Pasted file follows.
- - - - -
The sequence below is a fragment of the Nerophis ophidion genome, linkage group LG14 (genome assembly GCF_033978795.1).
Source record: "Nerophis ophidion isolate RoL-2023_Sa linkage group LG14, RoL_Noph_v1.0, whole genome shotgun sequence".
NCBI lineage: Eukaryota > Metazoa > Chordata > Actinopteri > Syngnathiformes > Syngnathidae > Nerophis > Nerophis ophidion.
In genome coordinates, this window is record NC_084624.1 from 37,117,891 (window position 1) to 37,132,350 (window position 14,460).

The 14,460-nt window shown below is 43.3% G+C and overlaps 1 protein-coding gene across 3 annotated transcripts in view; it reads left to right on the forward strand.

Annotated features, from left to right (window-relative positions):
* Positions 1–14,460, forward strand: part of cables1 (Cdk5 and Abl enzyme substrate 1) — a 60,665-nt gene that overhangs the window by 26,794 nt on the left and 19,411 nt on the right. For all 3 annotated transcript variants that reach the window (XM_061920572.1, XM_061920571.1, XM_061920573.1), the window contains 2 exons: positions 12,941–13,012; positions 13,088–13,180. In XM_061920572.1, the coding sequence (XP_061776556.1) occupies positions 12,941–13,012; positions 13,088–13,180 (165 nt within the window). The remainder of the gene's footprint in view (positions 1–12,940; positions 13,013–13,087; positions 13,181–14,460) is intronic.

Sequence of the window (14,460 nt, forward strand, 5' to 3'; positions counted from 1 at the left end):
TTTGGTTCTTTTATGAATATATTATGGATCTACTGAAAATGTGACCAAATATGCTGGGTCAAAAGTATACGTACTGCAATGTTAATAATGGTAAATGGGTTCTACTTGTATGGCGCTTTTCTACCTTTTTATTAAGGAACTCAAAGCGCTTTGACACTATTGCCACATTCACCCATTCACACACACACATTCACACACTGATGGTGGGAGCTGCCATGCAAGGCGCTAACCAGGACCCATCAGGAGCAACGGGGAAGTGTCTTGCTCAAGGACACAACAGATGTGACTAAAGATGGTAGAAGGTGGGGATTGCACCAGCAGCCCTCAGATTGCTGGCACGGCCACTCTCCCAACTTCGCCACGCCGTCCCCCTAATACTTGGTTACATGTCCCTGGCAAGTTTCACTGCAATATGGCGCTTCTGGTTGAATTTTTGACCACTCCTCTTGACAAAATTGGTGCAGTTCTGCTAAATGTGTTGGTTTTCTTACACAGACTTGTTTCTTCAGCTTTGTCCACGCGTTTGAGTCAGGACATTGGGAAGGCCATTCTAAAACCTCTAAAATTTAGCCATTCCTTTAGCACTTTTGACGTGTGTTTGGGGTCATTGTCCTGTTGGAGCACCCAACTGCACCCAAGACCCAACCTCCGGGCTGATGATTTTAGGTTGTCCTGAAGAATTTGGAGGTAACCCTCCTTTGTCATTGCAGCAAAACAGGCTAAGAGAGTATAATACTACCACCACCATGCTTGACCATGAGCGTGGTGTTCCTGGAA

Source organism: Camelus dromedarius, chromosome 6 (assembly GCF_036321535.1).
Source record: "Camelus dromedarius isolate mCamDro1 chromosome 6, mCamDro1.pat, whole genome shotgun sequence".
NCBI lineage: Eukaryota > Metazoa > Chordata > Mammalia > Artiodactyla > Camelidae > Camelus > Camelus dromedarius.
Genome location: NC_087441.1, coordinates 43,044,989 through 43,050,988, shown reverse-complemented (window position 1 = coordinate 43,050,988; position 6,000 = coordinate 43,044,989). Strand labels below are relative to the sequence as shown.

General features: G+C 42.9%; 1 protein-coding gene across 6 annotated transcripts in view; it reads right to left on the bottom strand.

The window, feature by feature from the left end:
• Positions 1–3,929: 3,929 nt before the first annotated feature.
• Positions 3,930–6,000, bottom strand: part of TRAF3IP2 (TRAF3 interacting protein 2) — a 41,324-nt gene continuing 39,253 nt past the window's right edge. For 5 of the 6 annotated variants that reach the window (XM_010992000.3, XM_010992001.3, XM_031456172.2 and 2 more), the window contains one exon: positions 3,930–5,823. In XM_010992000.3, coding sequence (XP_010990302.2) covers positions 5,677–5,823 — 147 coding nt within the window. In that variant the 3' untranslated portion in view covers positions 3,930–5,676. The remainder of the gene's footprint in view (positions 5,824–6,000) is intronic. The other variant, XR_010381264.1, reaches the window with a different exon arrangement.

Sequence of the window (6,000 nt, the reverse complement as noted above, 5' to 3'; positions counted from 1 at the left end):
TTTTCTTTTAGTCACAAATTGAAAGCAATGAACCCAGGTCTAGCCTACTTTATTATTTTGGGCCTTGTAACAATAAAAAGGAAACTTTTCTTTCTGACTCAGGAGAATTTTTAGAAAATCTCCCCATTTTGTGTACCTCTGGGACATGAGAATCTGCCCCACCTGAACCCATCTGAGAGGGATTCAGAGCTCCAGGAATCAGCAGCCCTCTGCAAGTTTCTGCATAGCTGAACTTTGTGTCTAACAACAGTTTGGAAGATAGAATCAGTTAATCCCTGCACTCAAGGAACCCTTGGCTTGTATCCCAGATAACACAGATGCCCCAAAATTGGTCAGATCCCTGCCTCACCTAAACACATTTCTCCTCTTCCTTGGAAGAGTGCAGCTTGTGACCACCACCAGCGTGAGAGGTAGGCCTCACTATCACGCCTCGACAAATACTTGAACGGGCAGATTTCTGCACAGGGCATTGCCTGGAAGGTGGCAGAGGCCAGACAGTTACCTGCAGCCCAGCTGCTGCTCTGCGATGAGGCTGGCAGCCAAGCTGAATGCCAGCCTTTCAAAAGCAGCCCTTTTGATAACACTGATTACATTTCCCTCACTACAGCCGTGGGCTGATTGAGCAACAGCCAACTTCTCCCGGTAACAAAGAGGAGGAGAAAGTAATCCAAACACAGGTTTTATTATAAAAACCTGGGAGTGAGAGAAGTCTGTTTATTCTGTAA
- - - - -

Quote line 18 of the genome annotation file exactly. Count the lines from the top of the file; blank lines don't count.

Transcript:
Sequence of the window (6,000 nt, the reverse complement as noted above, 5' to 3'; positions counted from 1 at the left end):